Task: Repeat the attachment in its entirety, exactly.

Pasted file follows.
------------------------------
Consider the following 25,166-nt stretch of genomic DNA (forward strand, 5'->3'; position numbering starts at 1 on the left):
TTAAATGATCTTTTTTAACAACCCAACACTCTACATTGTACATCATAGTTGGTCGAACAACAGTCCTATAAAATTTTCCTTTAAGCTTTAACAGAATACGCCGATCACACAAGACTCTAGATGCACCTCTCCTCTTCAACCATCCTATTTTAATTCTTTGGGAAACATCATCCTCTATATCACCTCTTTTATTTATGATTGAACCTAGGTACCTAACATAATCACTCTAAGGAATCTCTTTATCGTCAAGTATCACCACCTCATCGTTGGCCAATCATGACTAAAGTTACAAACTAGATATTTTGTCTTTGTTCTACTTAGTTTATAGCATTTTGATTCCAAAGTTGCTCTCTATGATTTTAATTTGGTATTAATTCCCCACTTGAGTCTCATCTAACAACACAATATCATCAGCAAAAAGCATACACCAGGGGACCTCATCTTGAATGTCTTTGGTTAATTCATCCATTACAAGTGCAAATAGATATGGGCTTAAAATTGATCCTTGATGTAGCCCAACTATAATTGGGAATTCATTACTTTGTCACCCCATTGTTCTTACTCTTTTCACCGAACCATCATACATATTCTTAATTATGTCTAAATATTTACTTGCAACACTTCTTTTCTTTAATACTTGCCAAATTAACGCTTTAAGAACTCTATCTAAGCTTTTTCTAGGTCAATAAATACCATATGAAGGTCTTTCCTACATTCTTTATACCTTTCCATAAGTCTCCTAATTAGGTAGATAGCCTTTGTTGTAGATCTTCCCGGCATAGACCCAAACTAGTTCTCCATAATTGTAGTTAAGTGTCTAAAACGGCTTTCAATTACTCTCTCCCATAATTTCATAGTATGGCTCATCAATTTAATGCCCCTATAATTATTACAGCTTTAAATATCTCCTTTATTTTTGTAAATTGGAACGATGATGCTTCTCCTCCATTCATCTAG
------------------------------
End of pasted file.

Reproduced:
Consider the following 25,166-nt stretch of genomic DNA (forward strand, 5'->3'; position numbering starts at 1 on the left):
TTAAATGATCTTTTTTAACAACCCAACACTCTACATTGTACATCATAGTTGGTCGAACAACAGTCCTATAAAATTTTCCTTTAAGCTTTAACAGAATACGCCGATCACACAAGACTCTAGATGCACCTCTCCTCTTCAACCATCCTATTTTAATTCTTTGGGAAACATCATCCTCTATATCACCTCTTTTATTTATGATTGAACCTAGGTACCTAACATAATCACTCTAAGGAATCTCTTTATCGTCAAGTATCACCACCTCATCGTTGGCCAATCATGACTAAAGTTACAAACTAGATATTTTGTCTTTGTTCTACTTAGTTTATAGCATTTTGATTCCAAAGTTGCTCTCTATGATTTTAATTTGGTATTAATTCCCCACTTGAGTCTCATCTAACAACACAATATCATCAGCAAAAAGCATACACCAGGGGACCTCATCTTGAATGTCTTTGGTTAATTCATCCATTACAAGTGCAAATAGATATGGGCTTAAAATTGATCCTTGATGTAGCCCAACTATAATTGGGAATTCATTACTTTGTCACCCCATTGTTCTTACTCTTTTCACCGAACCATCATACATATTCTTAATTATGTCTAAATATTTACTTGCAACACTTCTTTTCTTTAATACTTGCCAAATTAACGCTTTAAGAACTCTATCTAAGCTTTTTCTAGGTCAATAAATACCATATGAAGGTCTTTCCTACATTCTTTATACCTTTCCATAAGTCTCCTAATTAGGTAGATAGCCTTTGTTGTAGATCTTCCCGGCATAGACCCAAACTAGTTCTCCATAATTGTAGTTAAGTGTCTAAAACGGCTTTCAATTACTCTCTCCCATAATTTCATAGTATGGCTCATCAATTTAATGCCCCTATAATTATTACAGCTTTAAATATCTCCTTTATTTTTGTAAATTGGAACGATGATGCTTCTCCTCCATTCATCTAG